Refactoring a project

I’m probably the worst person to work with. I come to work, my hair un-combed, my pants often times are wrinkled, my concern for my appearance virtually non-existent. (Although I do make sure I dont emit any body odors.) That’s not why I’m hard to work with. What makes it difficult to interact with me is the fact that I don’t listen. I get locked into one vision and convincing me to see differently is almost always a challenge. I have improved as I generally try to be aware of my stubborness but many times I’m just plain bull headed. Today was one of those days. I got into a a discussion with two fellow developers and things got a little out of hand.

First an update
I’ve been hard at work with another more business knowledgeable developer implementing our application’s pricing logic. In the course of our working together I’ve taken us down the T.D.D. extreme course. I’m really trying to teach and practice the T.D.D. concept 100% on this mini project. You see, she (my working partner) has never even heard of test driven development before so when I told her we would use intentional programming she was completely baffled. Over time I ended up writing little bits end explaining bigger bits. Type, explain, explain, type and more explain went our cycle. After a while we moved from my workstation to hers where I did mostly explaining and letting her do all of the coding. (It is difficult to explain what to do without coding it myself but more beneficial for the both of us when she does the coding.) It’s been an adventure with many challenges but we’ve made some good progress. We currently have a good sized piece of our pricing logic running completely without the database and we’ve also demonstrated that we can attach pieces of it to our database and do something intelligent.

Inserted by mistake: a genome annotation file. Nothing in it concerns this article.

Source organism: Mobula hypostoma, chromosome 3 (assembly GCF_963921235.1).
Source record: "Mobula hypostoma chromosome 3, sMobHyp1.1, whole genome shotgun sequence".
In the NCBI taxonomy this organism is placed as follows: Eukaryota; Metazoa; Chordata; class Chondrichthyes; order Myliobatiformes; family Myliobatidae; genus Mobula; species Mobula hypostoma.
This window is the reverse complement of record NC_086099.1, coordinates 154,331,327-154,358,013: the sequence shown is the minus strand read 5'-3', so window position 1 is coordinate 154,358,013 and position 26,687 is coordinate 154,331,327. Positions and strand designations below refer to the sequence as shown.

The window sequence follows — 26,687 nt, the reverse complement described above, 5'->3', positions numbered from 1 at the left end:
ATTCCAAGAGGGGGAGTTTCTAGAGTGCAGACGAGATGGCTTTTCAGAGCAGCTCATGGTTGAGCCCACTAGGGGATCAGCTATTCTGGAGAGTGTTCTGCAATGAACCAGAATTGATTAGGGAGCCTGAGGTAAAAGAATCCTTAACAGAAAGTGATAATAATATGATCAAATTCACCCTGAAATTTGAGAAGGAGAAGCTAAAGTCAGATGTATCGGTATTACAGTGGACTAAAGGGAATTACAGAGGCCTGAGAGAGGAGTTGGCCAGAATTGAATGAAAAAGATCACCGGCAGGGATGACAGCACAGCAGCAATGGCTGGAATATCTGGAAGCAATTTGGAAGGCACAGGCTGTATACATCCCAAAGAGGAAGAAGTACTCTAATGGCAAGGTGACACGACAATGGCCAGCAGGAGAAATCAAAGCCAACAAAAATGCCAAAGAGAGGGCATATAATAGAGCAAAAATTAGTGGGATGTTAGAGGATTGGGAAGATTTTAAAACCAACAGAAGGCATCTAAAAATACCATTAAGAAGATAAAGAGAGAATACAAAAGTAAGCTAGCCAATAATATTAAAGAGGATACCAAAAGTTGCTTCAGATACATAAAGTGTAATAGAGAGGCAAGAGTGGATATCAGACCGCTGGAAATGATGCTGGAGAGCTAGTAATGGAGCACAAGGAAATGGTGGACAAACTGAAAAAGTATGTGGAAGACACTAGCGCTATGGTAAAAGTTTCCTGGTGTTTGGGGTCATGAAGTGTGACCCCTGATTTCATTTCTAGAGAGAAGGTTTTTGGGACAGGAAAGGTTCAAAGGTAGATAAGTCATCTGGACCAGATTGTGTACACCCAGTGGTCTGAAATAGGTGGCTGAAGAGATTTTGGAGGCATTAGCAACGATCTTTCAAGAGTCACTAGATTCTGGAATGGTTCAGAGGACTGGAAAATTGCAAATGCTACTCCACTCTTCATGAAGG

That’s where today’s drama began. We were working on attaching another significant piece of our logic to a sample of our production database when we ran into a problem with dates. Our application has a strange way of dealing with dates where it tries to completely hide the fact that we’re dealing with date values from the database. Every piece of code in our app has to work around the strange idea and do complicated date manipulation logic when reading and writing date fields. I decided that we should do something about it for our particular set of objects, something that would no longer mean a work around. I asked our resident date logic expert, another developer we’ll call Mr. Date, what to do. Our discussion went off on a tangent (as do most topics between devoted developers) then the lead developer came over and joined in. I became adamant about my big idea while the other two developers (Mr. Date and the lead guy) insisted on their agreed vision.

My Idea